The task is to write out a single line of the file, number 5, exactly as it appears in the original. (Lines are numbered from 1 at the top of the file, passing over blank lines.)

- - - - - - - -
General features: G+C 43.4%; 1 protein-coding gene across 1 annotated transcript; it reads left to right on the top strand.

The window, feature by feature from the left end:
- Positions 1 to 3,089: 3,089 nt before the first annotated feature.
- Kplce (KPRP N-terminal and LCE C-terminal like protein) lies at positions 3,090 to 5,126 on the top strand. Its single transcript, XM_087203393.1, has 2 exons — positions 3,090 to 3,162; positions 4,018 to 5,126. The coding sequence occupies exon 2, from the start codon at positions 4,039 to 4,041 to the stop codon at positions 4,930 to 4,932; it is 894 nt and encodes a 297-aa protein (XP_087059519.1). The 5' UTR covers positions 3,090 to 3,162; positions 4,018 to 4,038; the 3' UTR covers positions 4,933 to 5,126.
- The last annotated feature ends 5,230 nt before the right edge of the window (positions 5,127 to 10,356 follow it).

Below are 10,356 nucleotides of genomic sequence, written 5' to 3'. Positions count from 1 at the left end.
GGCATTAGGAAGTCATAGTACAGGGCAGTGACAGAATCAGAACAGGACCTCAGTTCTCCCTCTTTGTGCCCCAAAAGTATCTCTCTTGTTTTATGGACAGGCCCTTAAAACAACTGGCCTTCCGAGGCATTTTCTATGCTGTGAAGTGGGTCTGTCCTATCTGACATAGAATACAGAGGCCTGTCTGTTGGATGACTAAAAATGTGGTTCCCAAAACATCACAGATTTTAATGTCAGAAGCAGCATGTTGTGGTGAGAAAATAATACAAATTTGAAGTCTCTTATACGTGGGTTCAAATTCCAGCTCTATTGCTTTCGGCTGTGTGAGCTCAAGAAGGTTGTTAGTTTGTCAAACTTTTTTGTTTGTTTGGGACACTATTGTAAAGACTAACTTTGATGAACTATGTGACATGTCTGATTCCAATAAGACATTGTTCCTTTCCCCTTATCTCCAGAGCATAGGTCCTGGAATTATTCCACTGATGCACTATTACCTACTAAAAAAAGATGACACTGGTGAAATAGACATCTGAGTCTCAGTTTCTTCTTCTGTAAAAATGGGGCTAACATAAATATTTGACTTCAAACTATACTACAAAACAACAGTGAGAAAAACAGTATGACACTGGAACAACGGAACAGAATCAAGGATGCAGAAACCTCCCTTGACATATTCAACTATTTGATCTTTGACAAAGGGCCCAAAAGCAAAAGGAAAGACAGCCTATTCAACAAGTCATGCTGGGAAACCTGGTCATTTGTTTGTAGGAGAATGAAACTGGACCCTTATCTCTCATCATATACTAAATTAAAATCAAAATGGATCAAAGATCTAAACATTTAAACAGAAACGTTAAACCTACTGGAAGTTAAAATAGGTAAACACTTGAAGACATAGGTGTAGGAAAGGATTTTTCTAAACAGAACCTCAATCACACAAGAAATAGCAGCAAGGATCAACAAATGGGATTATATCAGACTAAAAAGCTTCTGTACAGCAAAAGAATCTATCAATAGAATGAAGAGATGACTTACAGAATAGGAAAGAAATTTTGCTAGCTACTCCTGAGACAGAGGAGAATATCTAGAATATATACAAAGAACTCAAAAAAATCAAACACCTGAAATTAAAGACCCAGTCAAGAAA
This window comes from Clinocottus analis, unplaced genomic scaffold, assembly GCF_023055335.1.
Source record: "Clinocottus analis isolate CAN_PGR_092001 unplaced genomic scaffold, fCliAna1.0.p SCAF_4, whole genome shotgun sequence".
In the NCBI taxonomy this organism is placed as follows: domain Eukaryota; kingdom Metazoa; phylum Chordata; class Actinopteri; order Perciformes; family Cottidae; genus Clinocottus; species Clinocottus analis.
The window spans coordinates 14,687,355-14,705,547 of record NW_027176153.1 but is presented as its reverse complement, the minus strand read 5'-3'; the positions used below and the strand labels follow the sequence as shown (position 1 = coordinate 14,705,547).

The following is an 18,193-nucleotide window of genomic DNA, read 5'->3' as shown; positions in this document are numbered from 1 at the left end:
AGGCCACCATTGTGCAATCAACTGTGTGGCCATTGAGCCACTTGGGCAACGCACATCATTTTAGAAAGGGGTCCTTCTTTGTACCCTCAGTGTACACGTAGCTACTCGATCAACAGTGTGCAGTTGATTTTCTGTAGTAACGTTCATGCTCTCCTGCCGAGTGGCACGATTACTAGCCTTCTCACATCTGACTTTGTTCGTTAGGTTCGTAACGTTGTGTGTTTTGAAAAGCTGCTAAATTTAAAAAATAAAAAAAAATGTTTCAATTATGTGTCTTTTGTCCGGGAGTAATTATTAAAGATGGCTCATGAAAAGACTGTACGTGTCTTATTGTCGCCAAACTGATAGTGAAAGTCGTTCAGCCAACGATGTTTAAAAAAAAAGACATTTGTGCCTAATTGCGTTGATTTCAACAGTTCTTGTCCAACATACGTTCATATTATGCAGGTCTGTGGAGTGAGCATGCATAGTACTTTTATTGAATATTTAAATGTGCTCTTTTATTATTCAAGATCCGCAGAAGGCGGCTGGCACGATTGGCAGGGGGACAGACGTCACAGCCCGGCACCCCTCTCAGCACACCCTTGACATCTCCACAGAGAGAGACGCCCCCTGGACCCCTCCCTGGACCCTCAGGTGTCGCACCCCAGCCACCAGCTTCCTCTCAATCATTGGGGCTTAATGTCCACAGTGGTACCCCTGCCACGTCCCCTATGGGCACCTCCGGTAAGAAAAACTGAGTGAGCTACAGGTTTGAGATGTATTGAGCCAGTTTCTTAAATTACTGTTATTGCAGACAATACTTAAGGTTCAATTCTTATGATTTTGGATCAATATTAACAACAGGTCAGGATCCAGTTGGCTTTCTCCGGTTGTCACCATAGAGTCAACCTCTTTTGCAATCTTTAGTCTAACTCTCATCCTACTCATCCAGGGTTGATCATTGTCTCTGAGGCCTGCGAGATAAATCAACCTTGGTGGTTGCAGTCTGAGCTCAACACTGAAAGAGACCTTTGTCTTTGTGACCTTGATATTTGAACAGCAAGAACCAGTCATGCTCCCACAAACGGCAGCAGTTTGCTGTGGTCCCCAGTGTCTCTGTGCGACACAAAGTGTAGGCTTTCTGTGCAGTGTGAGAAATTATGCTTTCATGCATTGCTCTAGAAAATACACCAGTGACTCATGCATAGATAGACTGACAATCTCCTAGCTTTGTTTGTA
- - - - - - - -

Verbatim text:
- The last annotated feature ends 5,230 nt before the right edge of the window (positions 5,127 to 10,356 follow it).